When the Helen Cox students formed a gauntlet at the entrance of the escalator, Monroe manned the last spot. "Welcome to New Orleans," the students sung and yelled.

This was the only time I've ever seen middle-aged, middle-American, slightly uncoordinated men and women dancing--feeling like rock stars.

Over 300 volunteers helped welcome the locally elected officials. The Council of United Way agencies donated over 500 hours. Trinity Christian Community, based out of Hollygrove, donated 200. They did it because so many in the non-profit and relief effort down here believe that visitors aren't getting the whole story. This was a way to tell the leaders of other communities what's happening here.

Boisterous volunteers with a little gumption went up to people and began conversations. Most of the Mayors told me when they left that New Orleans wasn't what they had initially thought.

I have a theory about this.

This, whatever this is down here, has too many layers and niches, nuances and details to be condensed into a news story by a national syndicate. What you get in your living rooms or on your coffee tables is the stuff that is digestible.

It takes a trip here to see the progress and the struggle. Five-thousand mayors and city council people had the opportunity this week. Twenty-thousand ophthalmologists did the week before.

Somewhere in blank-ville, a mayor has stashed a folded "I love N.O." shirt in her closet.



Thursday, November 1, 2007


Frenchmen St.
November 1, 2007
3:45 a.m.

Dear Family and Friends,

I'm not alone. Six-thousand of my closest friends will be hitting snooze this morning. Fear of oversleeping runs wild in our thoughts. It's a quarter to four and five hours until the experiment we call work after Halloween in New Orleans begins.

In New Orleans, much like New York, the new attitude is work hard, play hard. People tell me, that pre-K, it was more like work some, play more. Dr. Edward Blakely, the City's recovery czar, says there should be no more "Easy" in the nicknames for New Orleans.

The work hard play hard mentality that is beginning to permeate this place, especially with the 22-34 demographic. I hope it defines post-K New Orleans. Maintain the coffee at sunset, the cocktails at sunrise, dance six feet from of a trumpet player all night long activities. Right after work is finished.

Frenchmen Street occupies a sliver of New Orleans that is steeped in funky. Architecture, people, smell sometimes. The neighborhood, called the Marigny, has residents who follow the building structures: they are often colorful, sometimes tilted, but overall incredible to look at or know.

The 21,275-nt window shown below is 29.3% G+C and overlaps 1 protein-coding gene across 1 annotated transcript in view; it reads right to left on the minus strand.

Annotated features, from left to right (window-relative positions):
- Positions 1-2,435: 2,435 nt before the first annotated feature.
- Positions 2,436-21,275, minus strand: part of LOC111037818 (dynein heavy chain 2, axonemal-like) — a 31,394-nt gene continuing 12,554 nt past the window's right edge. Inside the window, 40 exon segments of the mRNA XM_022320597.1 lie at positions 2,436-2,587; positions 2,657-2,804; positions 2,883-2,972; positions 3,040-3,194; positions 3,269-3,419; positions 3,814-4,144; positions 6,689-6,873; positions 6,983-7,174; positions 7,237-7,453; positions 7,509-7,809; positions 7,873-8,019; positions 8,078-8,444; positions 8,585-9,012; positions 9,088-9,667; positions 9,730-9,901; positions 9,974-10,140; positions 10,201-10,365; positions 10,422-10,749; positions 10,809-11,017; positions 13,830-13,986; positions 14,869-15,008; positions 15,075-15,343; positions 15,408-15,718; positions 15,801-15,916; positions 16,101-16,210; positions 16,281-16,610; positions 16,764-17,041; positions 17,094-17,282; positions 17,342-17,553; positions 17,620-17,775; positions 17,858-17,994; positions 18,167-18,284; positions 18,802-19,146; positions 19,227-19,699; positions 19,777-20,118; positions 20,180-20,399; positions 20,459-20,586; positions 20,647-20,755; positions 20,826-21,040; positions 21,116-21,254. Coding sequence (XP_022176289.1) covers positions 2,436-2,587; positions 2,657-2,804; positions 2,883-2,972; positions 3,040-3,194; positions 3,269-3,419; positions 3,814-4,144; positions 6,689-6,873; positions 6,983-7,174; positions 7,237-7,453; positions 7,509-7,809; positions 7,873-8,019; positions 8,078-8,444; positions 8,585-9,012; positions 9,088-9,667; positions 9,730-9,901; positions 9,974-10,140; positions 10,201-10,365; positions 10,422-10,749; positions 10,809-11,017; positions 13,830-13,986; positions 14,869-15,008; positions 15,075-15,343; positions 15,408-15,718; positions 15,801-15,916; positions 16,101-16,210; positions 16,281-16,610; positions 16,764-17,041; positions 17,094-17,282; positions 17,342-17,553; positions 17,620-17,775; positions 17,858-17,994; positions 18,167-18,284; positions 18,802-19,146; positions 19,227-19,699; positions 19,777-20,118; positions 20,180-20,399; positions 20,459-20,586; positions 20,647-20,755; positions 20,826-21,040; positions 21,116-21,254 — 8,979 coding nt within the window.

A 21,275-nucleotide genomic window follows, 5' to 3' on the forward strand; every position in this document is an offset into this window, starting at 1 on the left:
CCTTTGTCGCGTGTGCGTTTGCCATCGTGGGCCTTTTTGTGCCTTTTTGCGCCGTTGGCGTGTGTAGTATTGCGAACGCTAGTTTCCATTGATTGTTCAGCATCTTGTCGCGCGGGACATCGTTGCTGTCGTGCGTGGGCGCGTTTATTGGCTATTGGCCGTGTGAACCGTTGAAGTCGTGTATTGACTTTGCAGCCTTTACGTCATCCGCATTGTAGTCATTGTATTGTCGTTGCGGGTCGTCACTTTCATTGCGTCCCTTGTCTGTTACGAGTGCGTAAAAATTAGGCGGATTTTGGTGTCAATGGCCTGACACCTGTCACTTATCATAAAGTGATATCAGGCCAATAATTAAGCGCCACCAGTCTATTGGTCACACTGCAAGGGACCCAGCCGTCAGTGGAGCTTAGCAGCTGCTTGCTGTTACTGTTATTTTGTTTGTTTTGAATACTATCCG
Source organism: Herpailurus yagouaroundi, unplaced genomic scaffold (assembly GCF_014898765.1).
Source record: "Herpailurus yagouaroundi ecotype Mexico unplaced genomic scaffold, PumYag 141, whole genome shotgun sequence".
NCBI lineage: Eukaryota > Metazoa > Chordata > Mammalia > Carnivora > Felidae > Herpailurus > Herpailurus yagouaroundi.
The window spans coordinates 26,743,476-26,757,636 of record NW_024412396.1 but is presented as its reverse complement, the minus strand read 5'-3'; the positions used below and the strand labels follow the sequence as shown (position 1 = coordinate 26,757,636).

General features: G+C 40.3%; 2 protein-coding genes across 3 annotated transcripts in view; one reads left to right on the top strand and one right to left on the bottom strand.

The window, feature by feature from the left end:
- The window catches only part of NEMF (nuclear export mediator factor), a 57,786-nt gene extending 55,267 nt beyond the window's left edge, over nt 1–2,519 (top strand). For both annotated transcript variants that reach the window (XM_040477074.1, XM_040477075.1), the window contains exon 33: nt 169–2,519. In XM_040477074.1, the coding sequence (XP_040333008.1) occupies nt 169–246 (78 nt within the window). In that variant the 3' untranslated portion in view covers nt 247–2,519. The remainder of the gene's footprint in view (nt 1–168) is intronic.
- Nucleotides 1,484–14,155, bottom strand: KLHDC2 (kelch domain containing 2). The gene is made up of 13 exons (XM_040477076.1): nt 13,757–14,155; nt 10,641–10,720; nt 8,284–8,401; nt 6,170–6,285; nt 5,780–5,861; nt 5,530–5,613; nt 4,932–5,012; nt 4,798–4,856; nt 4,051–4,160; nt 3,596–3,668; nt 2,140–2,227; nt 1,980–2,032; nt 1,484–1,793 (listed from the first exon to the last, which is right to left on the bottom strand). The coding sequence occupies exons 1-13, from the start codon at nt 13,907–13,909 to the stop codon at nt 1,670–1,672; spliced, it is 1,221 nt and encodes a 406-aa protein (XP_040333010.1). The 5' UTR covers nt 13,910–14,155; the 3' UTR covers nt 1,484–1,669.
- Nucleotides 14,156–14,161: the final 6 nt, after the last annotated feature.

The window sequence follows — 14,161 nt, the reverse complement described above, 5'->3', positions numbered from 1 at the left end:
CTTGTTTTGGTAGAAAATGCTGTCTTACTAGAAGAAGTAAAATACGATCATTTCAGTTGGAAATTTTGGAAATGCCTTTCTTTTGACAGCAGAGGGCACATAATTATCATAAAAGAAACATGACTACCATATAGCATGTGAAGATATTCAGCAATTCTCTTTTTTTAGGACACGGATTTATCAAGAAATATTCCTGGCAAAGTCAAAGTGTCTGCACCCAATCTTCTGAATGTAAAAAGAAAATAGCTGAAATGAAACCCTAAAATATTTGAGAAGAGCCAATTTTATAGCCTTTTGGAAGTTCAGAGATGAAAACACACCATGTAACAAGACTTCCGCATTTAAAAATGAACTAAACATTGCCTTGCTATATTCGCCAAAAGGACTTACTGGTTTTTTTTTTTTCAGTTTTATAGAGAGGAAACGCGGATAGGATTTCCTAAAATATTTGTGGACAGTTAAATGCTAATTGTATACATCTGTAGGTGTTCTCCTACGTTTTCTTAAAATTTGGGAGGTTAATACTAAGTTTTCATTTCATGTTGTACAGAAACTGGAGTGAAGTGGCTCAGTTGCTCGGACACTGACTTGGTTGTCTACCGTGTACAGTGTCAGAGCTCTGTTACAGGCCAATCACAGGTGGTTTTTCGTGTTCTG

On Halloween, Frenchmen Street turns into a mass of alter-egos. Wonder-women, Harlequins, Marie Antoinettes, Bumble-Bees. Beetlejuices, Where's Waldos and Larry Craigs (Ha). The area can hold 10,000 people I'd say.

The it's ok to take alcohol outside as long as it's not in a glass container law promotes the makeshift-no-invitation-necessary-because-this-a-street-and-not-a-living room party. They tend to sprout up often in New Orleans.

On holidays like Halloween, these parties turn into massive celebrations where new friends are made, acquaintances reunite, and several people try to take snapshots with police officers.

The no glass rule kinds of goes out the window by midnight. Jules Goins, my friend and roommate, dresses like Tiger Woods. I'm his caddy. We bought a roll-out putting green and brought it to Frenchmen St, put it down and started yelling "Putt for beers!"

There is something special about watching a vampire with a golf club. No way this would fly at New Orleans Country Club. By the end of the night we'd gone through our inventory, and our last spot was at an intersection. Twice unrealizing motorists had to be escorted through the crowd by the New Orleans Police Department.

"Game on," Wayne from Wayne's World yelled.

Right out of a movie.

Eight hours earlier, New Orleans under 12 population is spending Halloween in Palmer Park. The Mayor and his wife have outfitted it with hot dog stands inflatable play pens, fire trucks, police cars and one scary guy who is 7-feet tall with a tiki torch and a fierce make-up job.

The trick or treating and costumes have put smiles on children and adult's faces. There is a feeling a safety and community here. The Mayor says to the crowd thanks for coming and that more events like this will be planned for the City's children.

Nights like these are a litmus test of this recovery. New Orleans knows how to celebrate holidays. In a symbolic sense, I think a City without hope wouldn't celebrate.

The funniest thing is, several people told me, "Just wait until Mardi Gras" with you haven't seen anything yet looks.

This makes me scared, happy.